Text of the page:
D-Day Memorial 2010 by Pastor Dan.

D-Day Memorial 2010 by Pastor Dan Today is the 6th of June. Sixty-six years ago this morning, June 6, 1944, Allied forces, of which U.S. soldiers were a major part, under the overall command of Gen. Dwight D. Eisenhower landed on the enemy-occupied coastal regions of Normandy, France.

Their purpose was to free the European Continent, and eventually the entire world, from a reign of terror by a man who had determined that he would rule the world through powerful armies, a ruthless aggression, and a genocidal agenda.

It was not an easy task, but through sheer courage and fortitude and the iron resolve of a determined leadership, the combined Allied forces breeched the sea wall of fortress Europe in the first chapter of what would come to be known as one of the greatest chronicles of victory the world had ever known until that day.

I have stood on the beach at Normandy and wept as I walked among the graves of those Americans who gave their last drop of blood – who made the ultimate sacrifice on behalf of the freedom of other people. In the generations that followed WWII, the idea of patriotism, self-sacrifice and the fight for freedom was lost in the politics of self-gratification and the rights and autonomy of the individual. For many years, the calling to serve one’s country in the armed forces was looked down on by our culture. Veterans of such wars as Vietnam were demeaned and treated with disdain by an ungrateful society.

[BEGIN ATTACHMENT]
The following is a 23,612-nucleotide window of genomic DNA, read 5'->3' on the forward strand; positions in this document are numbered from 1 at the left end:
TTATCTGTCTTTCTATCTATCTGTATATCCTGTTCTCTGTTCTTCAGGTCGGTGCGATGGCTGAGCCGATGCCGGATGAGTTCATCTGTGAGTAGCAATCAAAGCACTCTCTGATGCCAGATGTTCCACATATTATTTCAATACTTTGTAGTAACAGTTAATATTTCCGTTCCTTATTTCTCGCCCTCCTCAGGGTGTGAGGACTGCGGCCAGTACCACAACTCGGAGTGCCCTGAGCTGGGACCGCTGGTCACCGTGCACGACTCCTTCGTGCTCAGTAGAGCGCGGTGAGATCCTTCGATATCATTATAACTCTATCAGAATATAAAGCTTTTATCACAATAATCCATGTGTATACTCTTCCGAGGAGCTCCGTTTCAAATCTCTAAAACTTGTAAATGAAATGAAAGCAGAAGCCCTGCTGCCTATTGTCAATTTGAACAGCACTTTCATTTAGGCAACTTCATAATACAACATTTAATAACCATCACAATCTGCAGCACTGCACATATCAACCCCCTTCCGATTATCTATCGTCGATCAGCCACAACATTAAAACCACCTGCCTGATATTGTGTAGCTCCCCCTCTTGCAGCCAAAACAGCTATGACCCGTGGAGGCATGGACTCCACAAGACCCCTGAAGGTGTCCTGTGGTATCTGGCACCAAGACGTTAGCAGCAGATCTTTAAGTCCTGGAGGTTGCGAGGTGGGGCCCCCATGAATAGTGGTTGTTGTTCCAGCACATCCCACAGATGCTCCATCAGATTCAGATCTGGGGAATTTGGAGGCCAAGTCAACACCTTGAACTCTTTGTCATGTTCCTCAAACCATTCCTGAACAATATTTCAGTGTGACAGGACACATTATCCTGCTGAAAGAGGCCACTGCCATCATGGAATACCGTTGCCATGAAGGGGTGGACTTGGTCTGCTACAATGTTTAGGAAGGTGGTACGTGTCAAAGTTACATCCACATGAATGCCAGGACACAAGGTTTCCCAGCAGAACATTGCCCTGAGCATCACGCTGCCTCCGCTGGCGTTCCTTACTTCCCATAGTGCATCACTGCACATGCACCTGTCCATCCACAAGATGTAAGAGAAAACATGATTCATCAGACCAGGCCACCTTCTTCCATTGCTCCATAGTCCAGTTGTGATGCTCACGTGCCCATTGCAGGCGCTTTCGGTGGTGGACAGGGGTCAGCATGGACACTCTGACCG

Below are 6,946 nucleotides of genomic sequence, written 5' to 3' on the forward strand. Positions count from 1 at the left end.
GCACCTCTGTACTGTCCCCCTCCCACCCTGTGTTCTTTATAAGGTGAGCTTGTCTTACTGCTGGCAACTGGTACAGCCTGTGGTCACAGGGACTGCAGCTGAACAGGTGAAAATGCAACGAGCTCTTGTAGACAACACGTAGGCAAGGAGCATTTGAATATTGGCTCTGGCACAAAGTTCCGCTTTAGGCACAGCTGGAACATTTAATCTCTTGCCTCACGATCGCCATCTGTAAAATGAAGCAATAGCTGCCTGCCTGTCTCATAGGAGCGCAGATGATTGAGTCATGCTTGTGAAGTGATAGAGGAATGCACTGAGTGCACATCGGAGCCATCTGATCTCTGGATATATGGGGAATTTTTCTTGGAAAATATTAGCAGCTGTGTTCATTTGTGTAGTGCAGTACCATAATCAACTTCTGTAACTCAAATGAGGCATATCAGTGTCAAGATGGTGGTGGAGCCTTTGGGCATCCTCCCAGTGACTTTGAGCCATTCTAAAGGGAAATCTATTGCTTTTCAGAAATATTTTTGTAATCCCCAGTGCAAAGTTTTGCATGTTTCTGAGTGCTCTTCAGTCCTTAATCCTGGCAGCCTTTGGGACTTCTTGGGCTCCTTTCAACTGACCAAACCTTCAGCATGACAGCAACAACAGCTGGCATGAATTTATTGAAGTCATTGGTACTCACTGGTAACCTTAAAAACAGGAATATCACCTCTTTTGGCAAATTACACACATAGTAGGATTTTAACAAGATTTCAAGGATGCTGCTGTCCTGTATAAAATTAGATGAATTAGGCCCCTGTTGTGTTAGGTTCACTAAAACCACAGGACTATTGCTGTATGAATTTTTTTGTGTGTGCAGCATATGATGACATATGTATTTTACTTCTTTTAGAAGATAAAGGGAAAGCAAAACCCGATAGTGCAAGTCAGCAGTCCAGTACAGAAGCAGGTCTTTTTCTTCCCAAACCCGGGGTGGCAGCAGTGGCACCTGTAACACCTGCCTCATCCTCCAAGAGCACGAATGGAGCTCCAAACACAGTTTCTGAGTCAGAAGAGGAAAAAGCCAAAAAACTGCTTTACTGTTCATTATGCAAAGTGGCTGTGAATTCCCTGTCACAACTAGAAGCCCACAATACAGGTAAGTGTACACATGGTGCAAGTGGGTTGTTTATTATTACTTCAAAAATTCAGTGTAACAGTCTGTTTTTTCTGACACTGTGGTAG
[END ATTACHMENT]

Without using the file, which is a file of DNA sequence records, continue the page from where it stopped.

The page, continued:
We thank God that today, there appears to be a rebirth of patriotism, the love of freedom, and a revival of an old adage that all that it takes for evil to prosper is for good men to do nothing.

Once again, our sons and daughters are not only proud to serve in the armed forces, but are recognized as heroes by an ever-grateful population. I think it is proper, on this day of remembrance, that we recall the sacrifices made by the men and women of our country – who laid down their lives for their brothers and sisters of the United States and in the greatest sense of altruism, on behalf of people they would never meet – those in foreign countries persecuted by oppressive governments who were powerless to defend themselves. This morning, I invite you to stand with me for a moment of reflection and remembrance in honor of the fallen and as we offer up a prayer of gratitude to Almighty God in whose hands and by whose mercies we continue to experience the joy and privilege of the freedoms of speech, of assembly, and of worship.

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